Insults and what to do about them

Dear colleagues,

Giving and receiving insults seems to be an inevitable part of life. Among children, insults can be open and direct: "Ha, ha, fatty!" Adults sometimes can be subtler and also more hurtful. You might feel hurt when you're not invited to a meeting or a social occasion, or your friends might tell you about nasty comments made by others, "just so you'll know."

If you want to learn about insults, the damage they do, and what to do about them, then get hold of William B. Irvine's new book A Slap in the Face. Irvine, a philosopher at Wright State University in Ohio, describes and classifies a host of insults. For instance, you can damn with faint praise: "I'm glad you finally got promoted." You can insult someone to their face, but it's safer behind their back: "Smith has no taste." You can insult someone without intending to or even knowing you've done it, for example if you don't mention someone in acknowledgements or fail to laud them as much as they expect.

There's one sort of insult Irvine thinks is acceptable: teasing among friends. Few people tease strangers, but giving a friend a humorous nickname, or making fun of their height, weight, clothes or any number of personal tastes and peculiarities, can be a sign of acceptance and intimacy. This only works if everyone understands and accepts the same teasing style. Cross-cultural teasing is fraught with misunderstandings.

Teasing aside, insults can cause a lot of grief. What should you do if you're insulted? One common response is a counter-insult, especially one that shows wit. Another common response is retiring with hurt feelings, and cutting off interactions or even entire relationships.

Inspired by the Stoics of ancient Greece, Irvine recommends a different approach, which he calls "insult pacifism". In the face of an insult, just say nothing. An alternative is just to say "thanks". Irvine tried this and found it worked a charm, confusing those who insulted him. Yet another Stoic-inspired response is to make self-deprecatory comments. When someone says "you were a bit slow today" you can say "I'm usually even slower". Insult pacifism also requires not insulting others.

Insult pacifism is not for everyone, because it means opting out of the status game. Most people care about what others think about them, and therefore try to impress them, often by drawing attention to their own talents, possessions, tastes and accomplishments. Being insulted, especially in front of others, can lower one's standing, so to maintain status it may seem necessary to reply in kind or at least to counter or neutralise the insult. Insulting others can be a useful tactic in the status game.

Insult pacifism can be interpreted as a refusal to play the game, showing you don't care about what others say about you. It's a sign that you're not a "player", not to be taken seriously. It means that your self-esteem needs to be based on your own sense of self, not on evaluations by others.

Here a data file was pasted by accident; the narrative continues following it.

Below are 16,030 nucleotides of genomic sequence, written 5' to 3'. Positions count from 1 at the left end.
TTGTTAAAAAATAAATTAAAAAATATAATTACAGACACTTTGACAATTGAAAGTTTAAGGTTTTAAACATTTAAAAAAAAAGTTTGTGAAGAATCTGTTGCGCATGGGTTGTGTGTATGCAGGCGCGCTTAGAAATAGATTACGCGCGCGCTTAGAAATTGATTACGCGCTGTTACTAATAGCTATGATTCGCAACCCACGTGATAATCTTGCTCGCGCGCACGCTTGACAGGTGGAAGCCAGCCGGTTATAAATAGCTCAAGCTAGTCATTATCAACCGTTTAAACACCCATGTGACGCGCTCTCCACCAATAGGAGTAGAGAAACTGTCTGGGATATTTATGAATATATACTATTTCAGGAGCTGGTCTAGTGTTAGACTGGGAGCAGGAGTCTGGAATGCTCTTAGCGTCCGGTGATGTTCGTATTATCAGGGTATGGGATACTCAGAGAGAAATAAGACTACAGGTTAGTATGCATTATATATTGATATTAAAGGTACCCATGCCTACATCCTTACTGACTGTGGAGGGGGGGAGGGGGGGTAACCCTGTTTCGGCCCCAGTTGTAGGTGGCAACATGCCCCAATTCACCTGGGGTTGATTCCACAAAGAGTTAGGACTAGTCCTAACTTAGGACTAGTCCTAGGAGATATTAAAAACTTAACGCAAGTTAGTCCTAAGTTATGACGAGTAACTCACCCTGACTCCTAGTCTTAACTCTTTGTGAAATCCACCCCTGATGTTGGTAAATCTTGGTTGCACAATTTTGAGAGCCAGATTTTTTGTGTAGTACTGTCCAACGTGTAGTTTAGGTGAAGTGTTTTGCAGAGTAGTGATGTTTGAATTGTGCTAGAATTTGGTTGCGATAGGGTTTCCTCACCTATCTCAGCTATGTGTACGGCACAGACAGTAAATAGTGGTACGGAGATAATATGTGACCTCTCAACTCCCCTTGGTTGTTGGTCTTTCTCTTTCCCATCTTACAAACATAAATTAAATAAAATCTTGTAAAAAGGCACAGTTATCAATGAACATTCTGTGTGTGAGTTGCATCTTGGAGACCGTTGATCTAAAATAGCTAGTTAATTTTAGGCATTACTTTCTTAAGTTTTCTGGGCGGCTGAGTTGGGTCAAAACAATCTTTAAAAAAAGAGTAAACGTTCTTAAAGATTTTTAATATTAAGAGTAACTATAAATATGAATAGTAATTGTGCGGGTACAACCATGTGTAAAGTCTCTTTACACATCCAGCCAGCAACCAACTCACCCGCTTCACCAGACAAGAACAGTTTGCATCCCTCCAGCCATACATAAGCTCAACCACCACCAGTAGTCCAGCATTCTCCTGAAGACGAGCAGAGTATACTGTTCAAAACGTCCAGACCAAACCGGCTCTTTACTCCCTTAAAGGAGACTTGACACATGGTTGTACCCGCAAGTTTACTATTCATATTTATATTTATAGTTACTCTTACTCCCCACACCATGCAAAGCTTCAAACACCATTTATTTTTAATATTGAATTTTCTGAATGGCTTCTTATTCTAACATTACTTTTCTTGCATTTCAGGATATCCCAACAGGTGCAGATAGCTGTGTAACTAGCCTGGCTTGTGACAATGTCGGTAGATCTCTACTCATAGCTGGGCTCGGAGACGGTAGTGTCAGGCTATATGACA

There's another side to the Stoic approach, which is even more challenging. If you adopt the Stoic philosophy, then when someone insults you, not only do you not respond verbally - you don't respond emotionally. In other words, you learn to not care about slights, backbiting and verbal abuse. You observe these and perhaps examine them intellectually, but you don't let them upset you. If you can develop this capacity, then you have overcome the power of insults to hurt you emotionally.

The Stoic approach to insults is challenging enough, but there's another, associated challenge: to not respond to praise. When someone tells you what a good job you've done, you might just say "thanks". Then comes the challenging bit: you just treat this as another comment and don't let the praise go to your head. In other words, you can take it or leave it.

Irvine aspires to this Stoic ideal. In the final chapter to A Slap in the Face, he examines his own behaviour and emotions with remarkably candid detail, for example describing his tendency to let others know about his achievements and how he has learned to moderate it.

Irvine's book is a model of sustained intellectual endeavour presented in an accessible style. It is unusual enough in this regard; it is exceptional in providing practical guidance for something that affects everyone in their daily life. If training in Stoicism became fashionable, then there might be hope for an improvement in public and private discourse.

24 September 2013

William B. Irvine, A Slap in the Face: Why Insults Hurt - And Why They Shouldn't (New York: Oxford University Press, 2013)

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